Killing Reagan: A Fresh Look at the Assassination Attempt on Ronald Reagan
Quick. Name the monumental tragedy that brought the world to a standstill on March 30, 1981.
If you’re having trouble recalling, perhaps that’s because it was—thankfully—more of a near-tragedy. On that date, a bullet from the gun of schizophrenic John Hinckley Jr. hit President Ronald Reagan as the latter exited a Washington, D.C., hotel. Luckily, the assassination attempt didn’t kill the 40th president of the United States, so it hasn’t been seared into our national consciousness the way November 22, 1963, has.
National Geographic Channel aims to fill in the gaps with the TV movie Killing Reagan. It’s the network’s fourth film based on Fox News anchor Bill O’Reilly’s bestselling book series about plots to murder the world’s most iconic personalities. (The first three adaptations, Killing Lincoln, Killing Kennedy and Killing Jesus, were the cable network’s most-watched programs of all time.) Like its predecessors, the Reagan screenplay follows both victim and perpetrator separately until they horrifically, chillingly intersect.
Of course, Reagan’s survival shuffles the deck slightly. Yes, the movie does cover the frantic maneuvers that Reagan’s cabinet members made as the commander-in-chief underwent emergency surgery, including the controversial power grab by Secretary of State Al Haig (Patrick St. Esprit).
But there’s also a more pervasive subplot: the love story between President Reagan (Tim Matheson) and First Lady Nancy (Cynthia Nixon).
“They had such a deep bond that even their children felt left out,” executive producer David W. Zucker says of the couple, who affectionately called each other Ronnie and Mommy. “This film is a look at the love affair that persevered through an incredibly traumatic experience. I firmly believe that he would have been lost without her.”
But who could portray two of the most iconic figures in our nation’s history? “Frankly, there are few actors of a certain age, stature, amiability and masculinity that could play Ronald Reagan,” says Zucker. “Especially when you don’t want someone so prominent that you’d be distracted.” They ended up choosing veteran actor and director Matheson, whose many roles include lecherous Vice President John Hoynes on The West Wing and, oddly enough, Reagan’s ghost in the movie comedy Talker. “Once I realized the script was about the couple’s relationship and the man’s vision for the country, I quickly jumped on board,” Matheson says.
For Nancy, producers turned to another familiar face in Sex and the City’s Cynthia Nixon. It wasn’t her first time channeling a complicated first lady, having taken on Eleanor Roosevelt in the HBO movie Warm Springs. “When you have a president as generally beloved as Franklin Roosevelt and Reagan were—the wife tends to be a lightning rod,” Nixon notes. “In Nancy’s case, the more superstitious [with astrology] and spendthrift she was perceived as, the more her husband was seen to be a good ol’ boy. But she was happy to be the bad guy and let her husband be sweet and sunny. Nancy was his guard dog, especially after he was shot.”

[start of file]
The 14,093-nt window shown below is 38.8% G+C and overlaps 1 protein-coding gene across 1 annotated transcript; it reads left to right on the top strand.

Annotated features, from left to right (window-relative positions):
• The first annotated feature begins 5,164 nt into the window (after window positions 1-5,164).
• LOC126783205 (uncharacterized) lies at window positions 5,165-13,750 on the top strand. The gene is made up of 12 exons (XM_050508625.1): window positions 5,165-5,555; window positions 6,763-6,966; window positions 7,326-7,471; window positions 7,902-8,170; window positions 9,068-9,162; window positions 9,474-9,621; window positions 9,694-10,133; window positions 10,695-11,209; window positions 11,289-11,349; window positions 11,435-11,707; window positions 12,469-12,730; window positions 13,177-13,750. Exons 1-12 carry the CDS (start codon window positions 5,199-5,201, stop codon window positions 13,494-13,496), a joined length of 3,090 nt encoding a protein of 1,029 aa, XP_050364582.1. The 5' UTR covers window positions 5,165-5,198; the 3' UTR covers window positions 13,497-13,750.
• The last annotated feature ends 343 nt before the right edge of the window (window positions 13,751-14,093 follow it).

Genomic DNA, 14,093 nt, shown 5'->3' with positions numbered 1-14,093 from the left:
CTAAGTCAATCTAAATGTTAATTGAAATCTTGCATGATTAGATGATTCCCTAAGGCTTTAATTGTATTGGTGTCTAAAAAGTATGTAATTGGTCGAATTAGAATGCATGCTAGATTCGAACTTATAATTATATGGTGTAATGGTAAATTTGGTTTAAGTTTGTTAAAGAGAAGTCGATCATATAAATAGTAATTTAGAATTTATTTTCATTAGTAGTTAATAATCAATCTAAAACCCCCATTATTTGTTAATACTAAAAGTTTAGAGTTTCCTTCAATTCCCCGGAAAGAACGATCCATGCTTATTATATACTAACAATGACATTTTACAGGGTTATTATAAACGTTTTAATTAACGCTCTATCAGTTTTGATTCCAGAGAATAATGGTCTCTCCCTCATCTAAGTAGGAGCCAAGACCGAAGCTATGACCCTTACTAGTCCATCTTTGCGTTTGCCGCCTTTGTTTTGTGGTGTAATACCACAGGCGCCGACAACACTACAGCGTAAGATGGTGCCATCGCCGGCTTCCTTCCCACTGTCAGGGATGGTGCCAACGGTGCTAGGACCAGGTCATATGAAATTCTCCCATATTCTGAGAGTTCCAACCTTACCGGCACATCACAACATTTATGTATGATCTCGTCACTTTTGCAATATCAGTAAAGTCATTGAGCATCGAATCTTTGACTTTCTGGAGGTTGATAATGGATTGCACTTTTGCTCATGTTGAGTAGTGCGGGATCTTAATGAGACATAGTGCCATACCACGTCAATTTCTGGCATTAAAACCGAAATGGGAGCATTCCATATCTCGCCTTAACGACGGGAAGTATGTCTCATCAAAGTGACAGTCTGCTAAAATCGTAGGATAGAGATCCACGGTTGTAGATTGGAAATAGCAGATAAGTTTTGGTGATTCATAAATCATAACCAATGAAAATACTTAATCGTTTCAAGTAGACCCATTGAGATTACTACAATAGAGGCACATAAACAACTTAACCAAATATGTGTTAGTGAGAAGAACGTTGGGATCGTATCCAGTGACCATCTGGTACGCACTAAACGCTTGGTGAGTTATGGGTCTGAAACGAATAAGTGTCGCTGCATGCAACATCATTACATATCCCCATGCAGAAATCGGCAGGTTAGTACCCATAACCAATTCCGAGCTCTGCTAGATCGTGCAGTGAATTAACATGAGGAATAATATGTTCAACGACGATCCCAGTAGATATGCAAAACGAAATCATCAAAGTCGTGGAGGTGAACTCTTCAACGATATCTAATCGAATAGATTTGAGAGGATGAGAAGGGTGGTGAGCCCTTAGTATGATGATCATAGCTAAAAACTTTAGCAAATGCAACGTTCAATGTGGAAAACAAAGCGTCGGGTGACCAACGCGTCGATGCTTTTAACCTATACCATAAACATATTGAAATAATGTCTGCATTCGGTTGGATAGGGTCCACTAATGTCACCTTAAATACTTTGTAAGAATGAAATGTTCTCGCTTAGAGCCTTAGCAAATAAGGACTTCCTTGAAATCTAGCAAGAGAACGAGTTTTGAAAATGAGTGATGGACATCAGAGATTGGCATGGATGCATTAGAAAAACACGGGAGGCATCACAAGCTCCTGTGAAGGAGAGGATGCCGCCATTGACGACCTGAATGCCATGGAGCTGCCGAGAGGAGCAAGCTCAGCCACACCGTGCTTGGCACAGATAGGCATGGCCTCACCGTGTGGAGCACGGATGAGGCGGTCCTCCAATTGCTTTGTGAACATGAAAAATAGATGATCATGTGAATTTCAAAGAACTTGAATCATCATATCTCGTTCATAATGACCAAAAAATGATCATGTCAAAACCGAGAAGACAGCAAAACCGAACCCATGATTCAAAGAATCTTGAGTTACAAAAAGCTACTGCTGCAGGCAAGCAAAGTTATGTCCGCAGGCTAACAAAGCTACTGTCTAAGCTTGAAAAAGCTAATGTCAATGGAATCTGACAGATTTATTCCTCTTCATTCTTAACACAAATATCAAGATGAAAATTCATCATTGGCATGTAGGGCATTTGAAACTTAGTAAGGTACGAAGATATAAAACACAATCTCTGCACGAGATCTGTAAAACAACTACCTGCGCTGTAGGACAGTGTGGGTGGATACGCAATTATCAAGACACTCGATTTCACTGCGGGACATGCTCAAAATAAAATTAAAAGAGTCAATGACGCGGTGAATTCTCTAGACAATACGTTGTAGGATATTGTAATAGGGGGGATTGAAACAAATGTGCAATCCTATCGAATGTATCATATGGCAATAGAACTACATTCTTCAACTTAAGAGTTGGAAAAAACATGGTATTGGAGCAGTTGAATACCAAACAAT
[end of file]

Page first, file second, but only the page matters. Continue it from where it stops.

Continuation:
The movie concurrently follows Hinckley’s tortured path as he looks for a spectacular crime to prove his love to the young actress Jodie Foster, who was at the time a student at Yale. At different points he made plans to kill Jimmy Carter, then Foster and himself in a murder-suicide, before finally settling on the president. “Hinckley was on his way to New Haven, Connecticut [where Yale is located], when he read Reagan’s itinerary at a hotel,” says Kyle S. More (Murder in the First), who plays the deluded would-be killer. “He saw that as a sign that [Reagan’s murder] was what he was supposed to do.”
Unlike Nixon and Matheson, More was born after the events of the film. The actor admits he knew little about the incident and based his portrayal on what he could infer from the letters the obsessed suitor had sent to Foster. And to fully inhabit Hinckley’s isolation from the real world, More was kept away from Matheson and Nixon during production. “[Director] Rod [Lurie] was almost filming two different movies, a political drama and a thriller that were shot in different styles,” More says. “It’s really cool to watch them come together.”
Coincidentally, just a few weeks before Killing Reagan’s premiere, Hinckley was released from St. Elizabeth’s psychiatric hospital in D.C. after 35 years to live full-time with his elderly mother in Virginia. “That news came out as we were editing,” Zucker says. “It changed the epilogue, but outside of that, it was beyond the reach of the main story.”
Ultimately, after working on the film, most of the cast agrees that, despite a hard recovery for the then-70-year-old Reagan, the assassination attempt didn’t rattle his confidence as the country’s leader. Rather, says Nixon, “it convinced him he was spared by God to make peace with the Russians and prevent a nuclear holocaust.”
And we do recall how that turned out. Mr. Gorbachev tore down that wall.
Killing Reagan, Premieres Sunday, October 16, 8/7c, National Geographic Channel.